me: when you’re living in it you don’t see that side, because you’re experience has instilled in you certain feelings. good and bad.
Claire: Yes, exactly. I was living in Toronto then and people would start talking about these weekend outings to St. Jacobs or Creemore. The word quaint was always used.
me: and to a small town dweller the city becomes either an exciting escape, or a terrifying concrete jungle.
Claire: Exactly. to me (and I’m guessing to you) it was a huge draw–culture! sex! excitement! It’s still surprising when I encounter friends or family that are afraid of the city. there’s this dream of small-town communities being so tight knit, but in urban communities it’s sometimes easier to meet people because you’re always confronted with people.
Going back to your original question, I found the bigger challenge was wanting to fairly represent the “townie” or more rural experience. and I felt I didn’t have to be as gentle with the academics/urbanites.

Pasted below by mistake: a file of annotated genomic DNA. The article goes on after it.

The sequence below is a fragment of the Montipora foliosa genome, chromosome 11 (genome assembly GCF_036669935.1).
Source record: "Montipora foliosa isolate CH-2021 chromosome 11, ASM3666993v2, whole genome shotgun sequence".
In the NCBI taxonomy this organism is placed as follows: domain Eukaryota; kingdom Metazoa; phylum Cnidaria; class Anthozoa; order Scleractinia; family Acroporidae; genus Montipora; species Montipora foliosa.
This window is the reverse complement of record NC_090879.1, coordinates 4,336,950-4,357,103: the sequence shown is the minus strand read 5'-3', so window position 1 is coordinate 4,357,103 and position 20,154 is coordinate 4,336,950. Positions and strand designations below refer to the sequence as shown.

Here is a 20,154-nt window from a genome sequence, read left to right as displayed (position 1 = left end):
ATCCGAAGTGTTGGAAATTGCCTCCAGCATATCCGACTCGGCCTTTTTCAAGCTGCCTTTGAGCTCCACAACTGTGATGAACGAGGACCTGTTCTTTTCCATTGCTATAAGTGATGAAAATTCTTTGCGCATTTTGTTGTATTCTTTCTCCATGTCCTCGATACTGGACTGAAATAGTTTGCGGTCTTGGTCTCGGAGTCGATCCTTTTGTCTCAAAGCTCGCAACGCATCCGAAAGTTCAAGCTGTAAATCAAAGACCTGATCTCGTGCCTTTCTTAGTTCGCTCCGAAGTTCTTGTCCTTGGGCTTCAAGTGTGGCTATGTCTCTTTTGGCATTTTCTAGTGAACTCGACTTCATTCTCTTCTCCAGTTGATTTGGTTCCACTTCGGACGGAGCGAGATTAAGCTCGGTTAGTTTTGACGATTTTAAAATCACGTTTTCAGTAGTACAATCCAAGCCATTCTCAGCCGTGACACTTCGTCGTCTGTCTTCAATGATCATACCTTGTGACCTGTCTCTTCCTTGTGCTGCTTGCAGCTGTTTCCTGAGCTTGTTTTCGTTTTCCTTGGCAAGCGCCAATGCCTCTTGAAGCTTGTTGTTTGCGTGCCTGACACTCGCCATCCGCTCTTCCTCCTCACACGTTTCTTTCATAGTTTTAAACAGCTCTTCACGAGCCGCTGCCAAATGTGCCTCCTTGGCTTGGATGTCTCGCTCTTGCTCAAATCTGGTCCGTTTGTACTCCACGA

me: you manage to balance the different attitudes though. ellie’s, husband is not charmed by her small town, her high school best friend is very at home in the place he’s always lived and not into urban life and she finds herself grappling with her feelings for both areas, both parts of who she is.
Claire: Yes, I guess a lot of people come down on one side of the fence with urban/rural–it’s hard to convince people that both are great ways to live. I feel like I’ve always been lucky to have a bit of both.
me: I think there’s often a desire as writers or artists to protect rural people as though they are fragile, when in fact they’re tough.
Claire: Yeah, I guess I wanted that toughness to come through, versus more expected ideas.
me: i think you were successful. it’s a challenge for sure.